His parents, while fully aware of this considerable artistic talent, nonetheless deemed that a career in another sphere would be more beneficial. The boy had also shown engineering ability and so this was the area that was felt to be most promising. An opportunity to become an apprentice with Laird Shipbuilders at Birkenhead presented itself and German was sent there for an interview. But this got nowhere, the company deciding that the applicant, although barely past his mid-teens, was too old to begin an apprenticeship!

This unexpected turn of events was duly resolved by the conductor of the Whitchurch Choral Society, Walter Cecil Hay. Hay had known German for some time as the boy had sung in his choir, and he had been especially impressed by the youngster's remarkable self-taught mastery of the violin. He offered to teach the budding composer and helped German to persuade his parents to accept the idea. As a result, German left home in the first days of 1880 to go to study with Hay in Shrewsbury with the intention of preparing himself for entry to the Royal Academy of Music in London. Hay duly worked his pupil hard for nine months but German willingly responded to the challenge and made excellent progress as an all-round musician. With what proved to be remarkable foresight, the older man on one occasion confided to his daughter that, in his opinion, his protégé "would make a second Sullivan". Not surprisingly, the youngster passed the Academy's entrance examinations with ease and, in September 1880, embarked on a course of study at that distinguished institution.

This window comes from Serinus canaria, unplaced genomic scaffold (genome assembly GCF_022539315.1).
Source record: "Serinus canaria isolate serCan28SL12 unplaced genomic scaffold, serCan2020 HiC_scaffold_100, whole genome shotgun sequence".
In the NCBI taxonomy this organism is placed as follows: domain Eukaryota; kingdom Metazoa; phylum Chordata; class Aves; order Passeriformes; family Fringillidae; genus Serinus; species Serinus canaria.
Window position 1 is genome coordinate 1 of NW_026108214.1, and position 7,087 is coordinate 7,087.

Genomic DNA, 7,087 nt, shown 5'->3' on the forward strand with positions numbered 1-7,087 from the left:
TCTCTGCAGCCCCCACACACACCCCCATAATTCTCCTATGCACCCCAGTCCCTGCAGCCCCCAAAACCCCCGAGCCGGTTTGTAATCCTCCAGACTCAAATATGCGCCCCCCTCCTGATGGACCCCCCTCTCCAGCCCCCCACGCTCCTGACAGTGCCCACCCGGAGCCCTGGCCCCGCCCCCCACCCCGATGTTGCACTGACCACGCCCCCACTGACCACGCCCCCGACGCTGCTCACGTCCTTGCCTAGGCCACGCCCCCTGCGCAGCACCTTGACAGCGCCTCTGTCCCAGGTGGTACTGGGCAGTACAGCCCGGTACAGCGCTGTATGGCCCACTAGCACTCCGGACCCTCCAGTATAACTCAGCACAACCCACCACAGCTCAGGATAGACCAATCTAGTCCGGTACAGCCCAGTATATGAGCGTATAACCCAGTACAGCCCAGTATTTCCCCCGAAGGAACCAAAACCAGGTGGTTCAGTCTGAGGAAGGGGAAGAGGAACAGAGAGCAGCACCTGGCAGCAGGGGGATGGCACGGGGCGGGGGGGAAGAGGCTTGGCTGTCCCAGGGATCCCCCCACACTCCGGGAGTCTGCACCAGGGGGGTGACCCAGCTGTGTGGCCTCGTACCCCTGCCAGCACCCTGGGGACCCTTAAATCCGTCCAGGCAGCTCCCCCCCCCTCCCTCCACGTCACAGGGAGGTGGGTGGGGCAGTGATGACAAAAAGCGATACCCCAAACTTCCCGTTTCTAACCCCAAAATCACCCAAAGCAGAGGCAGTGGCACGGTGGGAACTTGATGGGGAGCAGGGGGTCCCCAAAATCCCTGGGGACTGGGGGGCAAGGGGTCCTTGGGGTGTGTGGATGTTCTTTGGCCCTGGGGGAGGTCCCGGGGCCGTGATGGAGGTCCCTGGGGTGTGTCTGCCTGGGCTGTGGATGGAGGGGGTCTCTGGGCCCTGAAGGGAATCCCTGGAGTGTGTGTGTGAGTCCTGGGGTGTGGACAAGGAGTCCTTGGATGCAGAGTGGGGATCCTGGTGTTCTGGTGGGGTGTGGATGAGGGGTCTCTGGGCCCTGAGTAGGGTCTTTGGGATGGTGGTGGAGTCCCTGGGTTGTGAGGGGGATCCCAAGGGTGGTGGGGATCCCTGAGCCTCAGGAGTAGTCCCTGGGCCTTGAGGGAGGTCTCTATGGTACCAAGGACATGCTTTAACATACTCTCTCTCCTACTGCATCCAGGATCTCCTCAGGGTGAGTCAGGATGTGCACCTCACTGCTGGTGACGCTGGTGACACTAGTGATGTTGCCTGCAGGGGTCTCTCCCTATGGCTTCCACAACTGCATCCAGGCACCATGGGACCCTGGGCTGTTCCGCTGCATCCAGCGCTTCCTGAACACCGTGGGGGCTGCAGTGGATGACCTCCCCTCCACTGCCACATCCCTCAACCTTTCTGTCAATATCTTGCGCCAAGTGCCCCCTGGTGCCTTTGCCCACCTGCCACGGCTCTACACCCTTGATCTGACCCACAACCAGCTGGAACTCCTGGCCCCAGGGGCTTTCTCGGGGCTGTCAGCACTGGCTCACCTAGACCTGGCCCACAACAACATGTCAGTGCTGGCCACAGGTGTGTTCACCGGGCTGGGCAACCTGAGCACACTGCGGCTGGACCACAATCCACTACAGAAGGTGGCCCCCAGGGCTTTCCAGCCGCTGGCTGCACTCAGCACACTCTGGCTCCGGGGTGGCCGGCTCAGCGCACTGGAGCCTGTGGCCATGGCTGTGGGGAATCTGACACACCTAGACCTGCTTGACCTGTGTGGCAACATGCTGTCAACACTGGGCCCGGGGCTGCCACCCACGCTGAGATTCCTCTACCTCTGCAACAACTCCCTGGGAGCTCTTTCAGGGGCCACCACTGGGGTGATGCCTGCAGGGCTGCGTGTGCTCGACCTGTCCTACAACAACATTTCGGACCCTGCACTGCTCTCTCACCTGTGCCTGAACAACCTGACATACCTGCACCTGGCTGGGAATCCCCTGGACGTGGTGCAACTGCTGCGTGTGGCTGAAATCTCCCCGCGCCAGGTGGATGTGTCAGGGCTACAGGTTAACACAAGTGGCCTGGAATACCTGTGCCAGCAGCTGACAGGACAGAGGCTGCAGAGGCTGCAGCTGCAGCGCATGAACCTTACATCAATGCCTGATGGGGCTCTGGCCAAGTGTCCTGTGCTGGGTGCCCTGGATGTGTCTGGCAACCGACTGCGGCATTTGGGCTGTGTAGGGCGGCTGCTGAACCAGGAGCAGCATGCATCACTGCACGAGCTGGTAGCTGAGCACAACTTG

To begin with, his principal studies concentrated on the organ (under Charles Steggall), with the violin being placed second in importance, but it was not long before his exceptional promise on the latter instrument brought about a change of priorities, and he was placed in the care of Alfred Burnett. The end of his first year saw his winning a major prize as the best violin student and the future looked bright although, from time to time, he seemed to suffer from depression and harboured doubts that he would be able to survive the pressures of the course. But survive it he did, winning certificates and prizes along the way and making steady progress as a violinist, both in a solo capacity and as a chamber music player, culminating in his appointment as sub-professor of the instrument in 1884.